One month after Detroit Medical Center received a clean bill of health on violations in infection control of surgical instruments, the CMS and Medicaid Services and the Michigan Department of Licensing and Regulatory Affairs have launched a new investigation.
DMC now faces another round of inspections that could lead to possible expulsion from the Medicare program, which could cost the investor-owned hospital system hundreds of millions in federal and state Medicare and Medicaid funds.
"This morning, LARA in conjunction with the Joint Commission, a CMS-approved accreditation organization, began an unannounced inspection of the Detroit Medical Center (DMC) hospitals (Children's Hospital of Michigan, Harper University Hospital, Detroit Receiving Hospital) and Karmanos Cancer Center due to new allegations involving unsterilized surgical equipment on the midtown campus," according to an e-mailed statement from LARA.
"The LARA and Joint Commission teams are conducting investigations on behalf of CMS. The federal investigations into this matter are now ongoing."
Prompted by a six-month investigation and Aug. 26 report by The Detroit News, state and federal regulators found a variety problems at DMC's downtown sterile processing department that serves four hospitals. They included DMC's Detroit Receiving, Harper University, Hutzel Women's and Children's hospitals. Karmanos Cancer Institute was not previously targeted by inspectors.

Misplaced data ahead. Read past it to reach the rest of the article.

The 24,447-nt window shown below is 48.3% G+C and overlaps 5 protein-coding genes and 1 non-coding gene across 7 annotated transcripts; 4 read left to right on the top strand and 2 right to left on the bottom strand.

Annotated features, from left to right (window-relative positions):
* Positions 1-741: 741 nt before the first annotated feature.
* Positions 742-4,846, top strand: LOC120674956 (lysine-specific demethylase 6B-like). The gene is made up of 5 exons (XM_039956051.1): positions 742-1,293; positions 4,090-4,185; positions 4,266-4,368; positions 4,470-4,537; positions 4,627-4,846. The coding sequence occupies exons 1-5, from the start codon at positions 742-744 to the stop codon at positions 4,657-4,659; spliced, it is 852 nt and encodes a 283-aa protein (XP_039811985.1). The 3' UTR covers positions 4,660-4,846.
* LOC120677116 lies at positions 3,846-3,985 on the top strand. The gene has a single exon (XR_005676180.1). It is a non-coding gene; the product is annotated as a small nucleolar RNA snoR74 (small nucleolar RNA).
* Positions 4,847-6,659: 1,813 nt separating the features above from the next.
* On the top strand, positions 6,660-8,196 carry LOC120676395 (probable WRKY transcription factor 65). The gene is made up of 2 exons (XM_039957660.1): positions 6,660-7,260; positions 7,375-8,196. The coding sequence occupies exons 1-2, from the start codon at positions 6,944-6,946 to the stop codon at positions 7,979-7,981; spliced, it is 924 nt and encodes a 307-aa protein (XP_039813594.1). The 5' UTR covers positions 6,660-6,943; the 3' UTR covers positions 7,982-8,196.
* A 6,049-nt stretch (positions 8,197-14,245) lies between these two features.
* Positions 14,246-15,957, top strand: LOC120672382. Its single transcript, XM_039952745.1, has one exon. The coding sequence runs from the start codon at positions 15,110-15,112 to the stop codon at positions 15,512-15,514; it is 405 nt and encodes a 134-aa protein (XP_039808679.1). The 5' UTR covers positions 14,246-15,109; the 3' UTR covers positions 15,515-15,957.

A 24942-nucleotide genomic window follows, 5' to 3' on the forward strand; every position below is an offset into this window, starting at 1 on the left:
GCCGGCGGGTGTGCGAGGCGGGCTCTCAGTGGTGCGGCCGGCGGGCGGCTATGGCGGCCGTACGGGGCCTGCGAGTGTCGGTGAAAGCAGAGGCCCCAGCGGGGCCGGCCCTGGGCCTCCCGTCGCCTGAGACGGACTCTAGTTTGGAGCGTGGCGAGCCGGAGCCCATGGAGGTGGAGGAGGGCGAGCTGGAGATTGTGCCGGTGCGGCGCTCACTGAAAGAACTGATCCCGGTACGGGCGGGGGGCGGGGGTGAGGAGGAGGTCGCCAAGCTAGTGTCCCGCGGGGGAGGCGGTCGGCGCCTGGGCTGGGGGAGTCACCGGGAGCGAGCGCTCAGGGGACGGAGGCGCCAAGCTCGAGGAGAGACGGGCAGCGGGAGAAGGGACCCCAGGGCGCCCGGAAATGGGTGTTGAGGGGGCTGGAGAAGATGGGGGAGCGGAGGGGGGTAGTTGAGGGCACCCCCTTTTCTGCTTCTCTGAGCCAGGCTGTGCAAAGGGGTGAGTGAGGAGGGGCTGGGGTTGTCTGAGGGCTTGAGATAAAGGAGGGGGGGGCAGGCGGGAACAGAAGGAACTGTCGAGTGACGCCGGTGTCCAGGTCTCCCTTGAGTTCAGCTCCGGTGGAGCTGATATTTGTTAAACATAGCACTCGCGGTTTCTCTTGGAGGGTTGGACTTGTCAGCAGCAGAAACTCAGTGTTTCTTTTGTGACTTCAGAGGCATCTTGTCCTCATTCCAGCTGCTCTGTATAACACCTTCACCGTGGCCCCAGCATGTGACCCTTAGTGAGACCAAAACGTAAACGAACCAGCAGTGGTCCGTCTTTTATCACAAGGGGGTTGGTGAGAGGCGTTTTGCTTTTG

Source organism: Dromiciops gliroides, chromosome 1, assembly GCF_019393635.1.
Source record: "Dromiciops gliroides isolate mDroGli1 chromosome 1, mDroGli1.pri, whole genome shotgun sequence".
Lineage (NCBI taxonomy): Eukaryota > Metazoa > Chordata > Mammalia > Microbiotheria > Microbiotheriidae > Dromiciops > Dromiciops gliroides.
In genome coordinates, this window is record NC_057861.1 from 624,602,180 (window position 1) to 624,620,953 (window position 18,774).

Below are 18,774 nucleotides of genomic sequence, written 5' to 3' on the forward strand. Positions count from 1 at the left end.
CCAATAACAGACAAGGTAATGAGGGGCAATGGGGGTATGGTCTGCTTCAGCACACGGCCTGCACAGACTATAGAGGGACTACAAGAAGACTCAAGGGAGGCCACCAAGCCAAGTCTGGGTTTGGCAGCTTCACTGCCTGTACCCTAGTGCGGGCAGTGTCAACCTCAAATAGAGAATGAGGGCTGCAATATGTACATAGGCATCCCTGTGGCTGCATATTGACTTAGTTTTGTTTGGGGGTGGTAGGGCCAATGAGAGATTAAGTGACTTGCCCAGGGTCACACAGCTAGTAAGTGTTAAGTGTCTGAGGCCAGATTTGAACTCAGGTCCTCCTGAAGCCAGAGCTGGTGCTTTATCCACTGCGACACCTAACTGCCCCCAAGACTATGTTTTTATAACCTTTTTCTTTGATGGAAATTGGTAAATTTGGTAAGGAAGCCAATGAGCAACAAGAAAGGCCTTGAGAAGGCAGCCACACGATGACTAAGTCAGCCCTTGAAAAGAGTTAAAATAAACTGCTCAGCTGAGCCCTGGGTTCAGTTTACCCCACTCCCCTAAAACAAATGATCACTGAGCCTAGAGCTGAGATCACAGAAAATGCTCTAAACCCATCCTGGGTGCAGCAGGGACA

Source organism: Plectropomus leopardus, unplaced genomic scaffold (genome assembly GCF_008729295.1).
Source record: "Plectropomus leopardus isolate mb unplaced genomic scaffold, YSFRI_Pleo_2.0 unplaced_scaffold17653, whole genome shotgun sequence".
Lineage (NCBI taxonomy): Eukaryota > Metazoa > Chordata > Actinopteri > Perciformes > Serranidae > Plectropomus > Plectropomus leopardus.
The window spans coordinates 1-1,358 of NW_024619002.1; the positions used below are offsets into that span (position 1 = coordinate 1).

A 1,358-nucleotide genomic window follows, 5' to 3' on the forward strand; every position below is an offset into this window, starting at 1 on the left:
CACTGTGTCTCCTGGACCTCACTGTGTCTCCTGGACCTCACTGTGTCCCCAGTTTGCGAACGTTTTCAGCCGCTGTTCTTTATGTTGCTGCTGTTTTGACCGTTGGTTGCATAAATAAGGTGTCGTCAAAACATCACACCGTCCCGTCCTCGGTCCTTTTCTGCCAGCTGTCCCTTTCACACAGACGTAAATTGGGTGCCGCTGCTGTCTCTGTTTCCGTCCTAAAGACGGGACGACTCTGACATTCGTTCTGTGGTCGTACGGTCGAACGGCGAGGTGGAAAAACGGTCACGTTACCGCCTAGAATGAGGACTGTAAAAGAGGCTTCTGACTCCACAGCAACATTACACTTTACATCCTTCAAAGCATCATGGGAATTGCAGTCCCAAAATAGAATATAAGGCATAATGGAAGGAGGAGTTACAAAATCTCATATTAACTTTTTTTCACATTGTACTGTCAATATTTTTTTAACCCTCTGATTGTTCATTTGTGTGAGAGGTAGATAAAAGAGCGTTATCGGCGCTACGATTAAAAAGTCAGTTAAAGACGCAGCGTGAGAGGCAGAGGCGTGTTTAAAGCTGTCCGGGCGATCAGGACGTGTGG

Officials for LARA, which is leading the investigation, declined further comment. The DMC, CMS and Joint Commission have not yet responded to requests for comment.
Last December, the state inspection report concluded that DMC had satisfactorily corrected more than a dozen violations of regulations covering employee and management training problems, lack of documentation and various infection control practices.
However, earlier this month The Detroit News reported that another dirty surgical tool was intercepted before a surgery last December. DMC waited several weeks before reporting the incident to LARA.
The News said a laparoscopic grasper caked with old blood was marked as sterile and delivered to a Children's Hospital of Michigan operating room for pediatric surgeon Scott Langenburg, M.D. The instrument was intercepted and replaced before it could be used during gall bladder surgery, The News said.